By Hassan Morajea and Maria Abi-habib

Libyan forces backed by U.S. airstrikes retook the coastal city of Sirte from Islamic State on Monday, ending a monthslong battle for the extremist redoubt and dealing a fresh blow to the extremist group’s regional ambitions.

The victory over Islamic State was secured when forces loyal to the United Nations-backed government in Tripoli took over the last militant-controlled neighborhood in Sirte, according to a spokesman for the military offensive. Dozens of Islamic State fighters surrendered, and the women and children accompanying them were transported to government-controlled territory.

The overall toll for Libyan government forces in the protracted battle to retake the Mediterranean coastal city was heavy: Nearly 700 of the pro-government fighters were killed and many more wounded since the offensive began in May, according to authorities.

Islamic State’s rule over Sirte is now over,” said the spokesman, Mohammed al-Ghasri, adding that pro-government forces were still scouring the area for potential suicide bombers.

Islamic State’s defeat in Libya comes as its forces are dislodged across Syria and Iraq, where its leaders reside and from where it manages its affiliates such as Sirte. The franchise has taken a hammering at the hands of the U.S. and an array of local allies, from militias in Libya to Kurdish rebels in Syria.

As Islamic State’s self-declared caliphate lose its ability to act like a nation-state, replete with a military force capable of conquering and controlling territory across the Middle East, it is falling back on insurgent style hit-and-run tactics such as suicide bombings as a way to assert influence. Consequently, the group could be more eager to launch attacks on soft targets in Europe, according to a report last week by the European Union’s police agency.

Sirte was the hometown of Libya’s former dictator Moammar Gadhafi and fell under Islamic State rule in March 2015. Crippled by tribal disputes, no other Libyan force attempted to retake control of the city until May, when the extremist group’s drive to expand neared the powerful city-state of Misrata.

That prompted Misrata’s militia to begin their offensive to roll back the 170-mile stretch of Mediterranean coastline held by Islamic State, culminating in Monday’s victory.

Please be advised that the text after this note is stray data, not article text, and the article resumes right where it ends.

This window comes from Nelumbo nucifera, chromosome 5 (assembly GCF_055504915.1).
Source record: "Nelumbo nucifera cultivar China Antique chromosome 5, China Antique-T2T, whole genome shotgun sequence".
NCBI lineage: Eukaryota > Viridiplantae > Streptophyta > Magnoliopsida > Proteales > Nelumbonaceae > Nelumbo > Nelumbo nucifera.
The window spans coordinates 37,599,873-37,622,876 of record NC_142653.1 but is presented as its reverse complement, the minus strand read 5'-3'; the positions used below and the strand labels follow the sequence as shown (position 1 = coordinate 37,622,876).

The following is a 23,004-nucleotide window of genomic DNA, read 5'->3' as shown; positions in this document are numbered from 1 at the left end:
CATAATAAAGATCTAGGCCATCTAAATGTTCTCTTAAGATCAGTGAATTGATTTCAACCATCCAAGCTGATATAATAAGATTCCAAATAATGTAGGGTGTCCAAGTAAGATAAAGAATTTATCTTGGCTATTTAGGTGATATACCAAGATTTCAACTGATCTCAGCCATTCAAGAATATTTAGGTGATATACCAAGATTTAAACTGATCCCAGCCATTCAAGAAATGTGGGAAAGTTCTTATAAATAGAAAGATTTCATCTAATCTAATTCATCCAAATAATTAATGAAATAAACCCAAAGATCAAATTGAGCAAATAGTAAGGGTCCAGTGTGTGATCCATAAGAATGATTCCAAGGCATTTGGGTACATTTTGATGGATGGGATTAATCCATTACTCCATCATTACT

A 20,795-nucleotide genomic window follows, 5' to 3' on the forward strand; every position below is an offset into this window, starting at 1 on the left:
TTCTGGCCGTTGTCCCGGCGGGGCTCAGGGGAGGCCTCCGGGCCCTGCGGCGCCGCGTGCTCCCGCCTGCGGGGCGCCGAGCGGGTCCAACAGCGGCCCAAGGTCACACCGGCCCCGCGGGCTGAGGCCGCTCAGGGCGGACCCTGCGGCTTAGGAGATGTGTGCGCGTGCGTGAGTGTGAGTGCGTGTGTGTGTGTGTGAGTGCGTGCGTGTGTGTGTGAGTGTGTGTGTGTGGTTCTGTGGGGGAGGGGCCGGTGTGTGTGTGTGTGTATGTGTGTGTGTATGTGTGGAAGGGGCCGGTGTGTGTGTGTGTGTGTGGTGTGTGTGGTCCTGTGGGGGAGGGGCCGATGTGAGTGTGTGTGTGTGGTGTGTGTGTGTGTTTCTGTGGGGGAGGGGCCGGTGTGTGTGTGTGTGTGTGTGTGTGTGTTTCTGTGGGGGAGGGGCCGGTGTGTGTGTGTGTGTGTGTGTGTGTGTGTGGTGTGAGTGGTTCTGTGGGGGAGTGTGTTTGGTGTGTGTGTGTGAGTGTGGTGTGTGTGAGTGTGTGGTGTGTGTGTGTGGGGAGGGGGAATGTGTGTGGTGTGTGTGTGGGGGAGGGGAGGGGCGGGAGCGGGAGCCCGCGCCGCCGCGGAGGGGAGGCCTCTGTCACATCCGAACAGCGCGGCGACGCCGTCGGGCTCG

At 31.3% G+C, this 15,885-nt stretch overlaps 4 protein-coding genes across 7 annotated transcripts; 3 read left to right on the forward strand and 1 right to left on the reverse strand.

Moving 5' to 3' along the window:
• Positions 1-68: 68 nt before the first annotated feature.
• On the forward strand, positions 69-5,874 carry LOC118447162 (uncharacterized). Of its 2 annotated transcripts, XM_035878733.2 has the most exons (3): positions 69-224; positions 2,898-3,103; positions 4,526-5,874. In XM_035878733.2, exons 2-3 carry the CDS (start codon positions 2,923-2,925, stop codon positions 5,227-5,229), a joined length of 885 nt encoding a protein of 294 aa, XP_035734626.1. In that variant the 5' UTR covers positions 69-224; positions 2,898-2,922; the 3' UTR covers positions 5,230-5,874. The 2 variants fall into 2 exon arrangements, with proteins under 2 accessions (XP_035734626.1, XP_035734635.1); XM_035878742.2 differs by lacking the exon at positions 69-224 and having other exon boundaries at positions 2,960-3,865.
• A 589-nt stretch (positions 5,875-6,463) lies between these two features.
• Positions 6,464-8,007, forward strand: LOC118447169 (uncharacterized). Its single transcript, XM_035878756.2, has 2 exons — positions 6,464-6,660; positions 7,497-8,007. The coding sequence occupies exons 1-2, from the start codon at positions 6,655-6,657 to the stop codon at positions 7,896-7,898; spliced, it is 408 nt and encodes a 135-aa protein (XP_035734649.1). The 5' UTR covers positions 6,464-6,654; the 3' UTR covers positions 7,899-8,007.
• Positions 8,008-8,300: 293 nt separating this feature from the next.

In August the U.S. threw its weight behind the offensive and began providing air support for pro-government forces. By Monday, it had carried out 492 airstrikes against Islamic State targets, according to the Pentagon.

As Islamic State fighters lost their last remaining foothold in Sirte, they put their families into battle in a last-ditch attempt to inflict casualties on government forces, Mr. Ghasri said, including a woman who detonated her explosive load while being evacuated. On Friday, two suicide bombers detonated their explosives and killed two government soldiers, according to the offensive’s press office.

Mr. Ghasri, the military spokesman, said there remained much work to do to make Sirte habitable. “Families won’t be able to return until mines are cleared,” he said.

Although Islamic State has endured a string of military defeats across the Middle East, the land mines and improvised explosive devices they leave behind have slowed the U.S.-led military campaign. The explosives prevent U.S.-allied forces from Libya to Iraq from fully liberating formerly militant-held towns, which in turn allow reconstruction and the renewal of government services, and enable residents to return home.

The Tripoli-based Government of National Accord is also concerned that hundreds of Islamic State fighters escaped Sirte and dispersed to towns and smaller cities in the south of the country. Mr. Ghasri said government forces would now expand their military operations there.

Samantha Reho, a spokeswoman for U.S. Africa Command, which oversees American military operations and military relations with 53 African nations, said Monday that U.S. airstrikes could be expanded to target Islamic State in other parts of Libya.

Demonstrating their ability to continue wielding influence, Islamic State recently released a video of their militants manning a checkpoint on a desert road just south of Sirte.

The success of the Sirte offensive is crucial step in the effort by the U.N.-backed Tripoli administration to expand its influence across Libya as a rival government in the east refuses to recognize its legitimacy.

The government can now focus more of its energy on implementing rule of law and reviving the country’s oil production, which is currently a mere fraction of what it was before Libya’s civil war broke out in 2011.


Hassan Morajea, a freelance Journalist.

Maria Abi-Habib is a roving Middle East correspondent for The Wall Street Journal, focused on terrorism issues and jihadist groups such as al Qaeda and Islamic State.


Wall Street Journal






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